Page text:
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The most basic calculation for budgeting is to work out how many people you need to employ. Oddly, it is a calculation that many people get wrong.

The following calculation has been used in a wide variety of call centres with repeated success:

What does it mean?

  • Employ: The number of full-time equivalent (FTE) people required to deliver the required service level. This is the answer we are trying to calculate for budgeting.
  • Calls: The total call volume offered in the period (week, month, quarter, year, etc). This needs to be “offered” not “answered” because of the Erlang calculation below. See the Forecasting menu links for more.
  • AHT: The AHT (Average Handling Time) for the period. This needs to cover the complete work an agent does to manage a contact, including all wrap time, hold, transfer time, etc. There’s more on AHT in the Forecasting menu.
  • Erlang: The uplift required to ensure that the service level target can be hit. This is not a fixed number, but is determined by your contact volume and AHT and is different in every contact centre. See more under Erlang.
  • Shifts: The uplift required to accommodate imperfections in scheduling. This part of the calculation is often missing or underestimated, but building it in carefully will enable scheduling teams to understand their role in effective headcount management. Details of how to calculate this figure is under the Scheduling menu.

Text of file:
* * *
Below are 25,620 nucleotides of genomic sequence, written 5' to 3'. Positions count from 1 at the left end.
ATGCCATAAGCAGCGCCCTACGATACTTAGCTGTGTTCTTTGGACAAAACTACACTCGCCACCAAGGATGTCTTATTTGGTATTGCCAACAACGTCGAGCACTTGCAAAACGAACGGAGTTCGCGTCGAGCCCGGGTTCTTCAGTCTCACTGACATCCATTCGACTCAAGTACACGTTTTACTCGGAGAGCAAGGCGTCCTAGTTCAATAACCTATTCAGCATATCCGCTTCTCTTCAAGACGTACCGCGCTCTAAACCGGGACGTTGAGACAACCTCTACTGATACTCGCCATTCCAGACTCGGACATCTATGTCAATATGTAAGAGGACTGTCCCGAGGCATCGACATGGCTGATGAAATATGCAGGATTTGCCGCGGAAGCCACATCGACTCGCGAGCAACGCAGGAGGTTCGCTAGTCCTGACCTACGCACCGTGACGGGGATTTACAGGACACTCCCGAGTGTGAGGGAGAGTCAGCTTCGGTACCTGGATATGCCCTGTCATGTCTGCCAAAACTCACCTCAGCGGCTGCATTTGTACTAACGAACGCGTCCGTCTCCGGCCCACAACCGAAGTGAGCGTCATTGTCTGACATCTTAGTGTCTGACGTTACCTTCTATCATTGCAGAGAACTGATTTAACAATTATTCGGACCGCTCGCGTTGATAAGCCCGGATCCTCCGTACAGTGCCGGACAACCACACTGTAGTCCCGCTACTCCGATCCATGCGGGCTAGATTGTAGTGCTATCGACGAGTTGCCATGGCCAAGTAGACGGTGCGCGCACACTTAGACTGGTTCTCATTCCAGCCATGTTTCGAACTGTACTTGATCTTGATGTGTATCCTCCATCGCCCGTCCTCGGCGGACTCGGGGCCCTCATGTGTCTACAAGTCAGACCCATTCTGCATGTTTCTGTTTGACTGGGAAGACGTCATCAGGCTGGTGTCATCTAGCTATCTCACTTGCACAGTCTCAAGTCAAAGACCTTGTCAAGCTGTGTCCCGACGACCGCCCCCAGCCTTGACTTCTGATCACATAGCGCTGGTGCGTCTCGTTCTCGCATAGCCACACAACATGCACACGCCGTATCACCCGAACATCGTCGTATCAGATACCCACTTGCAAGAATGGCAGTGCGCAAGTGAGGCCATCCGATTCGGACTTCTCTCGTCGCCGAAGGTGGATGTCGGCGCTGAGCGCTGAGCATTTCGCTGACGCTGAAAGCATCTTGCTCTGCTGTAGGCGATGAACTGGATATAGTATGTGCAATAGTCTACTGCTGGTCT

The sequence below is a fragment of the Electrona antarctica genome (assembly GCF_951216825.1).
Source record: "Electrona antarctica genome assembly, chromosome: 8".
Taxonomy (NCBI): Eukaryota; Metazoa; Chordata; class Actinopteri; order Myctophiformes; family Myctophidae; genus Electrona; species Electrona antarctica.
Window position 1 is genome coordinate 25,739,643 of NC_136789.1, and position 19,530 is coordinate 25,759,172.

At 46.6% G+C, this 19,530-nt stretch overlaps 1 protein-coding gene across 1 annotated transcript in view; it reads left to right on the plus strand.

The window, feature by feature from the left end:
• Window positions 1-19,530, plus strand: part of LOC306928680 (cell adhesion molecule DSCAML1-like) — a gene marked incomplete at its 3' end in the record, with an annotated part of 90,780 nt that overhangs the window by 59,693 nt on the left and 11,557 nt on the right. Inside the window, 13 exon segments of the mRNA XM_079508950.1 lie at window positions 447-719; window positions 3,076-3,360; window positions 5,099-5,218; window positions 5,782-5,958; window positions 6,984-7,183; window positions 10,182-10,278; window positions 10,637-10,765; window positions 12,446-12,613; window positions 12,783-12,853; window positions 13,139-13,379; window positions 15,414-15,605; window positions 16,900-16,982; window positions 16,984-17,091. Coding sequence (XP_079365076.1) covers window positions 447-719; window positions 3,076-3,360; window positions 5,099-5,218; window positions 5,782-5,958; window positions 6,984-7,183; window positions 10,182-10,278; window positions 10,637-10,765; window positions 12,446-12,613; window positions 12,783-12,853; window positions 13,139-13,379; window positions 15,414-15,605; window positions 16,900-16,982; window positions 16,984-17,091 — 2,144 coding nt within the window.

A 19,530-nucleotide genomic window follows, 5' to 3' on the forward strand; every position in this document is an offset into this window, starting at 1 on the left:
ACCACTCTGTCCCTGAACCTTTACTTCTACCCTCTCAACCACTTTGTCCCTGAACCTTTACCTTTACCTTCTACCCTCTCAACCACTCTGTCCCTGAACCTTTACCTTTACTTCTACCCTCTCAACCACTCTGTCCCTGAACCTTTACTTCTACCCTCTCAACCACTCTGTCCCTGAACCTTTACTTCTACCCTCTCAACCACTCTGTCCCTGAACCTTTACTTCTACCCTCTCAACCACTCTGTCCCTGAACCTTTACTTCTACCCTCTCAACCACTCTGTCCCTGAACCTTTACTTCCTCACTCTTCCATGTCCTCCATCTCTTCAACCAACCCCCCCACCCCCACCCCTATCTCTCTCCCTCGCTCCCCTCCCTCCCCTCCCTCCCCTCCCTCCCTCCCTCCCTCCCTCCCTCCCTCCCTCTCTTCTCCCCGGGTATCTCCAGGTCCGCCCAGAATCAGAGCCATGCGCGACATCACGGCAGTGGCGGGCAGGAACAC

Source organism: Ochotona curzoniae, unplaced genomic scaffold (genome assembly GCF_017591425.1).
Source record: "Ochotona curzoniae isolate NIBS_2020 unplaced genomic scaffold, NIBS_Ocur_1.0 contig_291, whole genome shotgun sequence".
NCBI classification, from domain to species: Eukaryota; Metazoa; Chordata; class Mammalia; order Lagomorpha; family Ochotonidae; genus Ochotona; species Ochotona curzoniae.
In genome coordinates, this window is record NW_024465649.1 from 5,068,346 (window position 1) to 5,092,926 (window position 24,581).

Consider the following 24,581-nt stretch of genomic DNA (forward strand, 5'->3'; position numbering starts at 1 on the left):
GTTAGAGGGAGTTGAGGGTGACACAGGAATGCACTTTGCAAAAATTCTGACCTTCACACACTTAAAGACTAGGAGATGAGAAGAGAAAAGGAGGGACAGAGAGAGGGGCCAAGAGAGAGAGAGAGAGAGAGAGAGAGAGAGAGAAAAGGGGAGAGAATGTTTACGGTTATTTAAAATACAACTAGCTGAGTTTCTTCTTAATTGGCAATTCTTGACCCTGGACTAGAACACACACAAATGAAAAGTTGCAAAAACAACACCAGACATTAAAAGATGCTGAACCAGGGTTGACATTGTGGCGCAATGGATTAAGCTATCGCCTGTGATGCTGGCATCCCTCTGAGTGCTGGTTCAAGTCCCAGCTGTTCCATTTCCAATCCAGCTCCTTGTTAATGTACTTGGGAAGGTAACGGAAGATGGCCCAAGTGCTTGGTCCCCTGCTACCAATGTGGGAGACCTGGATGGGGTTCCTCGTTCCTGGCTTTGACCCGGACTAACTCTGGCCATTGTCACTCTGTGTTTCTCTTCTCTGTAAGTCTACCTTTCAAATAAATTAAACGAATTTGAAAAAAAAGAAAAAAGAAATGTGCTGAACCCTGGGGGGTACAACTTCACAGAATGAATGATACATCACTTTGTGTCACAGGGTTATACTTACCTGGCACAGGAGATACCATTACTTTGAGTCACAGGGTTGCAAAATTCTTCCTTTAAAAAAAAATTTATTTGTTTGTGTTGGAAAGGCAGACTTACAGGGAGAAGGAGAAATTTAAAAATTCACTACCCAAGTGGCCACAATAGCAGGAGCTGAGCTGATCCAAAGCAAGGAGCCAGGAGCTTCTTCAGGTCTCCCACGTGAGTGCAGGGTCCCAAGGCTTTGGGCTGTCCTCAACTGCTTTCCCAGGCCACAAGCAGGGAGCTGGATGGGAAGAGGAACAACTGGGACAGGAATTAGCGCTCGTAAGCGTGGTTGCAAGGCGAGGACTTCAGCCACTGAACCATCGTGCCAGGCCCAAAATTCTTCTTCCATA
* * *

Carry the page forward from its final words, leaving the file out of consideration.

• Wkhours: The number of paid hours an FTE works in a week (e.g. 37.5). This should include time in the contact centre, in training, on holiday, etc – the full employment.
  • Numdays: The number of days covered by the call forecast (e.g. 7, 31, 365). Building this into the calculation means this function can be used for modelling weekly, monthly, quarterly or yearly forecasts.
  • Shrink: The total shrinkage. To include holidays, training, coaching, admin, etc – all paid time not directly affected by the call volume.
  • Otime: Reductions in the calculation to leave scope for overtime. This is optional, but setting this to (say) 2.5% reduces the overall employment level. The idea is that you can then carry a 2.5% overtime budget to be used by the scheduling or real-time team to fill specific gaps in staffing levels today, tomorrow, next week etc. Even if overtime is paid (say) time-and-a-third rate, since it carries no shrinkage it costs the same as leaving it in the original headcount calculation.

In Excel, it is easy to combine the contents of cells into this calculation.  If you are able to write visual basic, it is helpful to put the calculation into VB function as follows:

Public Function Employ(Calls As Single, Aht As Single, Shrinkage As Single, Weeklyhours As Single, Perioddays As Single, Overtime As Single, Erlang As Single, Shifts As Single) As Single
   Employ = (Calls * Aht) / (Wkhours * Numdays / 7 * 60 * 60) / (1 - Shrink) / (1 + Otime) * (1 + Erlang) * (1 + Shifts)
Exit Function